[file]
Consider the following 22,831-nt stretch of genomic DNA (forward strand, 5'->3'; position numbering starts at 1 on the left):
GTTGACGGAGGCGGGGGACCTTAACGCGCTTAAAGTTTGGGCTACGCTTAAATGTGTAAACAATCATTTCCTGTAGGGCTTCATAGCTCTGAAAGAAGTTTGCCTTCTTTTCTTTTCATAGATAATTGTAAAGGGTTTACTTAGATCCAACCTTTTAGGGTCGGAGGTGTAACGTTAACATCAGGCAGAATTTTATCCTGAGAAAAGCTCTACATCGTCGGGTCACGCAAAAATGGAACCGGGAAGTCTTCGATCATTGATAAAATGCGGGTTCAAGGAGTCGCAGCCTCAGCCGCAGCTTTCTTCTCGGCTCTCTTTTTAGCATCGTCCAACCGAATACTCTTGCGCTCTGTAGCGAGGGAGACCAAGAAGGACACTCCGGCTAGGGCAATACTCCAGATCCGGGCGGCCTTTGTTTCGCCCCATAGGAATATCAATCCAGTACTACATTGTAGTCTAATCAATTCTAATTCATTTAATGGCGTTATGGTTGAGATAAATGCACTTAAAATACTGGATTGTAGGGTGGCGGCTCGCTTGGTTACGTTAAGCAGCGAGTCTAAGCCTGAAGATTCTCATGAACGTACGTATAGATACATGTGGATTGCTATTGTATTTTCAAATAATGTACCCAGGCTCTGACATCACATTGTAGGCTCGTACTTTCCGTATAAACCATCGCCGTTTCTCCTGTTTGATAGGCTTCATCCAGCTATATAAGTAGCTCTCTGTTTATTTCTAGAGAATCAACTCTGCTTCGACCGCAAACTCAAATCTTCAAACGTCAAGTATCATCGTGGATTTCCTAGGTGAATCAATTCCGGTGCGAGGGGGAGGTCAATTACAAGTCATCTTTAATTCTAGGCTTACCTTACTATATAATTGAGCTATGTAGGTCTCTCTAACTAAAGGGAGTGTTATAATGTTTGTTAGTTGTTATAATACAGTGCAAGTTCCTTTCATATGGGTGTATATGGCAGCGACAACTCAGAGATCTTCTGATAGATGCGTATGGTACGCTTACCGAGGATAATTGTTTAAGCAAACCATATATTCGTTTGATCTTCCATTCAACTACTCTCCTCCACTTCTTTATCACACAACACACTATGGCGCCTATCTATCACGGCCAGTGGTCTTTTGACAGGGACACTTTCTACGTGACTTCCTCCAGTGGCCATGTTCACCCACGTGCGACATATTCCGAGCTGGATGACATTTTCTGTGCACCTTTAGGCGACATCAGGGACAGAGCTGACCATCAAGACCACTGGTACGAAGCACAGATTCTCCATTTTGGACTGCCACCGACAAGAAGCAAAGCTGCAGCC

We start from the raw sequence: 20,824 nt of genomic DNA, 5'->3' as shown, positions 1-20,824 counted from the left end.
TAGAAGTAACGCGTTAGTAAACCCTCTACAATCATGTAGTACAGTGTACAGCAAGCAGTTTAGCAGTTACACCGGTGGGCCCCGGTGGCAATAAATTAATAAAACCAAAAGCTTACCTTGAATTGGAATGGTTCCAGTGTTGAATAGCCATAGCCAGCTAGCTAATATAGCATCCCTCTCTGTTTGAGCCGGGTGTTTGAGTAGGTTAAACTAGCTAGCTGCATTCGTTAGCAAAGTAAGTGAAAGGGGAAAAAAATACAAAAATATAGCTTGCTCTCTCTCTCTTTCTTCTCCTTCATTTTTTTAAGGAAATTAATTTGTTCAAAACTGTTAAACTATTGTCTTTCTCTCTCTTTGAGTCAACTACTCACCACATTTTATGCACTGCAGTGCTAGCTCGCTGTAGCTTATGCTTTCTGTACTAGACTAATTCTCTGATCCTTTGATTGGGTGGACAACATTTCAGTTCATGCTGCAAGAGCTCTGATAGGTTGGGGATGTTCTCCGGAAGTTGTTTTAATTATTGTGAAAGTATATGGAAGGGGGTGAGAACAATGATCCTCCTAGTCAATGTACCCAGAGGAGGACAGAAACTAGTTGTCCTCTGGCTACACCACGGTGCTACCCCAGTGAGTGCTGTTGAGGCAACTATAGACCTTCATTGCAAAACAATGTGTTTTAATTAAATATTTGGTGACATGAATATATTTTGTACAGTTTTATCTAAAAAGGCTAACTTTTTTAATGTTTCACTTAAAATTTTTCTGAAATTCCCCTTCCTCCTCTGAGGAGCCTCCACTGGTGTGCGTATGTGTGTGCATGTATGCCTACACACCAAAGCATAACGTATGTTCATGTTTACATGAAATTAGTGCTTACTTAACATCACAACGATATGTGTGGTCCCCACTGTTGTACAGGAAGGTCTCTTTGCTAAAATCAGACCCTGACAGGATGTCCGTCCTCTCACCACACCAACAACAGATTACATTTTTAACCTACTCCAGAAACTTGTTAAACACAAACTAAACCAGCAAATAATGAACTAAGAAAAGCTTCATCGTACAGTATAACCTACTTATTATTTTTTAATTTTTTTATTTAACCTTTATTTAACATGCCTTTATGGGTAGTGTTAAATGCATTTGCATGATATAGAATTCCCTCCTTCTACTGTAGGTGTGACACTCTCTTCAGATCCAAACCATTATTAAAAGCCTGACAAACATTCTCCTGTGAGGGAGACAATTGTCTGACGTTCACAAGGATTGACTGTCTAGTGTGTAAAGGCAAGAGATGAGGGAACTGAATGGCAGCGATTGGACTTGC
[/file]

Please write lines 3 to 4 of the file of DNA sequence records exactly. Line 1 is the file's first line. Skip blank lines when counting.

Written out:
We start from the raw sequence: 20,824 nt of genomic DNA, 5'->3' as shown, positions 1-20,824 counted from the left end.
TAGAAGTAACGCGTTAGTAAACCCTCTACAATCATGTAGTACAGTGTACAGCAAGCAGTTTAGCAGTTACACCGGTGGGCCCCGGTGGCAATAAATTAATAAAACCAAAAGCTTACCTTGAATTGGAATGGTTCCAGTGTTGAATAGCCATAGCCAGCTAGCTAATATAGCATCCCTCTCTGTTTGAGCCGGGTGTTTGAGTAGGTTAAACTAGCTAGCTGCATTCGTTAGCAAAGTAAGTGAAAGGGGAAAAAAATACAAAAATATAGCTTGCTCTCTCTCTCTTTCTTCTCCTTCATTTTTTTAAGGAAATTAATTTGTTCAAAACTGTTAAACTATTGTCTTTCTCTCTCTTTGAGTCAACTACTCACCACATTTTATGCACTGCAGTGCTAGCTCGCTGTAGCTTATGCTTTCTGTACTAGACTAATTCTCTGATCCTTTGATTGGGTGGACAACATTTCAGTTCATGCTGCAAGAGCTCTGATAGGTTGGGGATGTTCTCCGGAAGTTGTTTTAATTATTGTGAAAGTATATGGAAGGGGGTGAGAACAATGATCCTCCTAGTCAATGTACCCAGAGGAGGACAGAAACTAGTTGTCCTCTGGCTACACCACGGTGCTACCCCAGTGAGTGCTGTTGAGGCAACTATAGACCTTCATTGCAAAACAATGTGTTTTAATTAAATATTTGGTGACATGAATATATTTTGTACAGTTTTATCTAAAAAGGCTAACTTTTTTAATGTTTCACTTAAAATTTTTCTGAAATTCCCCTTCCTCCTCTGAGGAGCCTCCACTGGTGTGCGTATGTGTGTGCATGTATGCCTACACACCAAAGCATAACGTATGTTCATGTTTACATGAAATTAGTGCTTACTTAACATCACAACGATATGTGTGGTCCCCACTGTTGTACAGGAAGGTCTCTTTGCTAAAATCAGACCCTGACAGGATGTCCGTCCTCTCACCACACCAACAACAGATTACATTTTTAACCTACTCCAGAAACTTGTTAAACACAAACTAAACCAGCAAATAATGAACTAAGAAAAGCTTCATCGTACAGTATAACCTACTTATTATTTTTTAATTTTTTTATTTAACCTTTATTTAACATGCCTTTATGGGTAGTGTTAAATGCATTTGCATGATATAGAATTCCCTCCTTCTACTGTAGGTGTGACACTCTCTTCAGATCCAAACCATTATTAAAAGCCTGACAAACATTCTCCTGTGAGGGAGACAATTGTCTGACGTTCACAAGGATTGACTGTCTAGTGTGTAAAGGCAAGAGATGAGGGAACTGAATGGCAGCGATTGGACTTGC